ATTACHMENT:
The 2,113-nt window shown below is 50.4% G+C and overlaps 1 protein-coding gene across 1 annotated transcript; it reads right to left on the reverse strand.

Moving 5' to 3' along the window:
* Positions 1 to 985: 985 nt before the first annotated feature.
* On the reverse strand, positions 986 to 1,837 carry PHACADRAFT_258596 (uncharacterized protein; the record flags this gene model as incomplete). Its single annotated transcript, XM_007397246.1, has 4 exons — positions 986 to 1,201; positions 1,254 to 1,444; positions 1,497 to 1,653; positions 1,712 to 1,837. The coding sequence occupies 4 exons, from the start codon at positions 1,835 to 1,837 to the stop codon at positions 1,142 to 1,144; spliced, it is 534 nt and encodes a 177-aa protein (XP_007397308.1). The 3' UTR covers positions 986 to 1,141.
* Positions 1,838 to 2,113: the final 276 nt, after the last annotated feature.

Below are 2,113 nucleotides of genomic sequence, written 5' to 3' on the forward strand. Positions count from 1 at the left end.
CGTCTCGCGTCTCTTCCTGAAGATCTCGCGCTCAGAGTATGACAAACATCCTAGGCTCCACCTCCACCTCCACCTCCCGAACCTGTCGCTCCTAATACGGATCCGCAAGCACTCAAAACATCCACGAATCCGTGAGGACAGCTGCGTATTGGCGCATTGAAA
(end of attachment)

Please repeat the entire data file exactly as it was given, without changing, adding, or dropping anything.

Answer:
The 2,113-nt window shown below is 50.4% G+C and overlaps 1 protein-coding gene across 1 annotated transcript; it reads right to left on the reverse strand.

Moving 5' to 3' along the window:
* Positions 1 to 985: 985 nt before the first annotated feature.
* On the reverse strand, positions 986 to 1,837 carry PHACADRAFT_258596 (uncharacterized protein; the record flags this gene model as incomplete). Its single annotated transcript, XM_007397246.1, has 4 exons — positions 986 to 1,201; positions 1,254 to 1,444; positions 1,497 to 1,653; positions 1,712 to 1,837. The coding sequence occupies 4 exons, from the start codon at positions 1,835 to 1,837 to the stop codon at positions 1,142 to 1,144; spliced, it is 534 nt and encodes a 177-aa protein (XP_007397308.1). The 3' UTR covers positions 986 to 1,141.
* Positions 1,838 to 2,113: the final 276 nt, after the last annotated feature.

Below are 2,113 nucleotides of genomic sequence, written 5' to 3' on the forward strand. Positions count from 1 at the left end.
CGTCTCGCGTCTCTTCCTGAAGATCTCGCGCTCAGAGTATGACAAACATCCTAGGCTCCACCTCCACCTCCACCTCCCGAACCTGTCGCTCCTAATACGGATCCGCAAGCACTCAAAACATCCACGAATCCGTGAGGACAGCTGCGTATTGGCGCATTGAAA